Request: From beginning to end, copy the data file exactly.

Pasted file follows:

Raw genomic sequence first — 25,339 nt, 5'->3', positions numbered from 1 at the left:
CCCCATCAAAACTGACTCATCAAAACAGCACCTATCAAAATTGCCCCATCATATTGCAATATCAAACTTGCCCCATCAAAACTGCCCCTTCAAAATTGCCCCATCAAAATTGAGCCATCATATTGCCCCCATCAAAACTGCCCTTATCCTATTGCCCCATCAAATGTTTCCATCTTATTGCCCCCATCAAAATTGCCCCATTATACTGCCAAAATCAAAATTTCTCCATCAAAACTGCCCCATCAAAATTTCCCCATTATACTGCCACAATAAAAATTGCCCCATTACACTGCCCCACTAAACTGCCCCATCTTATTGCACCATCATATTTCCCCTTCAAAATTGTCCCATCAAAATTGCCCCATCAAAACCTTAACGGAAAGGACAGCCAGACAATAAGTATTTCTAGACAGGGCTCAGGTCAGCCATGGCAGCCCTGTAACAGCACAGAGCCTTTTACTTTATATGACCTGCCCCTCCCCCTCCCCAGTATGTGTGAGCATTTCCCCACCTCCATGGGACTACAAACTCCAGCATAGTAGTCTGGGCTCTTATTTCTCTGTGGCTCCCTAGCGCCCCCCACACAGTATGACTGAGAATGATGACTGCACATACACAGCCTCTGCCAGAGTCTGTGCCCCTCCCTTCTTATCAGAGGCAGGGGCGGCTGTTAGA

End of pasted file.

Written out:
Raw genomic sequence first — 25,339 nt, 5'->3', positions numbered from 1 at the left:
CCCCATCAAAACTGACTCATCAAAACAGCACCTATCAAAATTGCCCCATCATATTGCAATATCAAACTTGCCCCATCAAAACTGCCCCTTCAAAATTGCCCCATCAAAATTGAGCCATCATATTGCCCCCATCAAAACTGCCCTTATCCTATTGCCCCATCAAATGTTTCCATCTTATTGCCCCCATCAAAATTGCCCCATTATACTGCCAAAATCAAAATTTCTCCATCAAAACTGCCCCATCAAAATTTCCCCATTATACTGCCACAATAAAAATTGCCCCATTACACTGCCCCACTAAACTGCCCCATCTTATTGCACCATCATATTTCCCCTTCAAAATTGTCCCATCAAAATTGCCCCATCAAAACCTTAACGGAAAGGACAGCCAGACAATAAGTATTTCTAGACAGGGCTCAGGTCAGCCATGGCAGCCCTGTAACAGCACAGAGCCTTTTACTTTATATGACCTGCCCCTCCCCCTCCCCAGTATGTGTGAGCATTTCCCCACCTCCATGGGACTACAAACTCCAGCATAGTAGTCTGGGCTCTTATTTCTCTGTGGCTCCCTAGCGCCCCCCACACAGTATGACTGAGAATGATGACTGCACATACACAGCCTCTGCCAGAGTCTGTGCCCCTCCCTTCTTATCAGAGGCAGGGGCGGCTGTTAGA